Lasting Impressions of Microfinance

27 January 2011 at 16:42 3 comments

If you asked me what I have learned about microfinance during my Kiva Fellowship, I wouldn’t know where to start. I have learned that running a social business comes with its share of challenges. I have learned that technology will pave new ways for the future of microfinance. I have learned that the best microfinance organizations have their clients at the heart of all their activities. I could go on and on about my impressions of microfinance from the last six months…but in my final blog post, I will spare you. Instead, below I share with you my 5 favorite images (from the 1,667 photos I’ve taken here) of microfinance at work.

Johari, pictured here weaving, is one of the Kiva borrowers I met while working with Koperasi Mitra Usaha Kecil (MUK) in Bali. His business – making and selling bamboo housing materials – has grown over time and now serves neighboring villages. With his increased profits, he has been able to make significant improvements to his house, which is now a concrete structure with white-tiled floors. His story confirmed to me the powerful impact that microcredit can have.

Pictured here are members of the squirrel hunting self-help microfinance group I met while in Bali. Members of this group go hunting together every week to rid village gardens of squirrels that feed on coconuts. Owners of the land reward the group with coconuts for each pest killed – and the revenue from selling the coconuts and squirrels forms a fund from which members can borrow. This is one of the most unique forms of microfinance I’ve seen. Read more about it here.

In Bantayan, I had the opportunity to attend a Christmas Party put on by borrowers of NWTF, the MFI I am working with in the Philippines. NWTF fosters community among its clients – who are organized into centers of ~50 women, split into groups of 5 members each. Pictured here are borrowers playing the “tomato dancing” game at the Chistmas party. This game was a ton of fun – with pairs (representing each center) attempting to dance while keeping a tomato between their foreheads.

I took this photo when I entered my first center meeting in Cebu in the Philippines. Centers comprise ~50 borrowers who meet together weekly with their loan officer to discuss issues, and make repayments. The hut pictured here was constructed specifically for center members to meet together.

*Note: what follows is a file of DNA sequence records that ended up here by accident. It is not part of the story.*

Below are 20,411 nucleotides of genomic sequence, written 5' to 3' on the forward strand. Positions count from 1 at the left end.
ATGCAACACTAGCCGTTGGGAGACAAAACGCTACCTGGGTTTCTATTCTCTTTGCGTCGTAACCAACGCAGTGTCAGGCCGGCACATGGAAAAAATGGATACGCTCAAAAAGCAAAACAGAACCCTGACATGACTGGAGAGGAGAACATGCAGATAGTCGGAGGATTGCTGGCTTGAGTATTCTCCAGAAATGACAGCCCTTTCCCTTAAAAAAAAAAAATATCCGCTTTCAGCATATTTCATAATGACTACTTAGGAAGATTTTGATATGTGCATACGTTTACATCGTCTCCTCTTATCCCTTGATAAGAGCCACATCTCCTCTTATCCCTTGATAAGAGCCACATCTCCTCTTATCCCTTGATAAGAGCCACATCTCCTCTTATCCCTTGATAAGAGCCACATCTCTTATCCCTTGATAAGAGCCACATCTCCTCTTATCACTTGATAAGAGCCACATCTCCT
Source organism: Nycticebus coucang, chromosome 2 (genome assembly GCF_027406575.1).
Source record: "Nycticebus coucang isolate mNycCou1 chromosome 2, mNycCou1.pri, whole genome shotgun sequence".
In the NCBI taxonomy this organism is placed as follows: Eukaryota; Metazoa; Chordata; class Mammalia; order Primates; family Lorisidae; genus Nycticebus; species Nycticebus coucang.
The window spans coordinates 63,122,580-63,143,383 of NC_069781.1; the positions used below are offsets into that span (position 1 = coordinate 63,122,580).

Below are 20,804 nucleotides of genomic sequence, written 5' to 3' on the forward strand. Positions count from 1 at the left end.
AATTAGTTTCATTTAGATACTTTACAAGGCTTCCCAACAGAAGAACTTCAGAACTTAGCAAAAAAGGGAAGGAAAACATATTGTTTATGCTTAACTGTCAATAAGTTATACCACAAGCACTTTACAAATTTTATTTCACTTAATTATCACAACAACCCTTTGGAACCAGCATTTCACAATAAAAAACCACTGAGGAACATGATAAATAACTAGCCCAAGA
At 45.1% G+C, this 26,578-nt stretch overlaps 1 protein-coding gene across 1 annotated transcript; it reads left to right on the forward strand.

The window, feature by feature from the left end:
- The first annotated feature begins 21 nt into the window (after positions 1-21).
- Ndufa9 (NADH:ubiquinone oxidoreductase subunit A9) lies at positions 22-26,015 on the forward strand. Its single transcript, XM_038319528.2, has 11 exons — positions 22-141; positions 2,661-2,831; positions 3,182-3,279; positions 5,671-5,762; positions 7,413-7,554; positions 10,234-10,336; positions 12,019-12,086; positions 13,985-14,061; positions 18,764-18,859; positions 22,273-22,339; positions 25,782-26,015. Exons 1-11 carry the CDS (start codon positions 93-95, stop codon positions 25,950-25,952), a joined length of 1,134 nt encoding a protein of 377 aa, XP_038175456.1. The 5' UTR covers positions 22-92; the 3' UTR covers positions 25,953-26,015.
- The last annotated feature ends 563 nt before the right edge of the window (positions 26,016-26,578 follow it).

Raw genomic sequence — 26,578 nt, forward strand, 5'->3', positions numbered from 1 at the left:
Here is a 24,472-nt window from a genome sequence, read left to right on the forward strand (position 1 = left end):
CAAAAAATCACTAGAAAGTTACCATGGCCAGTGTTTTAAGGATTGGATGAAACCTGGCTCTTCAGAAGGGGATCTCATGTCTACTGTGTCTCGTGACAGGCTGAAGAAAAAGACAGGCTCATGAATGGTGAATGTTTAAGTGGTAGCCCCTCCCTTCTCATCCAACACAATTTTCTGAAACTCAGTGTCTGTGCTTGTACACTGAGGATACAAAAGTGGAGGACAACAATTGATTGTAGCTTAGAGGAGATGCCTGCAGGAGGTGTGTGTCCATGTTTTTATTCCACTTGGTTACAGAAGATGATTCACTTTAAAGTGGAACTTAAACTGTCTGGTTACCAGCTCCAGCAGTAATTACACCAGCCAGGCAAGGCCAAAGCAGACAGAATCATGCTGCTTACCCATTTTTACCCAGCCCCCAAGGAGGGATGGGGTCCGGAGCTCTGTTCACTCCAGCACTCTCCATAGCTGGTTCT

Erlinda is a strikingly beautiful Kiva borrower whom I met in Negros Occidental, Philippines. Her primary business is weaving nipa palm to make roofing materials – and she makes over 1,000 of these pieces in one week. She pours the profits of her business into the educational expenses of her six sons – hoping, like most parents around the world, that they will have a brighter future.

Joanne Gan is nearing the end of a rewarding six months working as a Kiva Fellow at Koperasi Mitra Usaha Kecil (MUK) in Bali, Indonesia and the Negros Women for Tomorrow Foundation (NWTF) in Bacolod City, Philippines. She has learned a lot about microfinance during her fellowship, and hopes that she has given back to Kiva, NWTF, and MUK, as much as she has gained. This experience has confirmed to her that microfinance, under the right conditions, can make a significant difference in the lives of poor entrepreneurs. Make that difference now, and lend on Kiva.

Entry filed under: blogsherpa, Dian Bhuana Lestari Foundation (Dinari), East Asia & the Pacific (EAP), Indonesia, KF12 (Kiva Fellows 12th Class), KF13 (Kiva Fellows 13th Class), NWTF (Negros Women for Tomorrow Foundation), Philippines. Tags: , , , , , , , , , , , , .

Borrower Visits: Inspirational Stories and Important Lessons $3,000 Rent Anyone? Renta de 3,000 dólares? No, Gracias!

3 Comments

  • 1. James  |  28 January 2011 at 16:19

    Great post! Micro-finance is awesome!

  • 2. julieshea  |  28 January 2011 at 05:17

    Great Post Joanne! I don’t doubt that you’ve given back as much as you gained :)

  • 3. Rachael  |  27 January 2011 at 22:15

    great post – nice to see such a tangible impact of microfinance through the stories / pictures. thanks for sharing.


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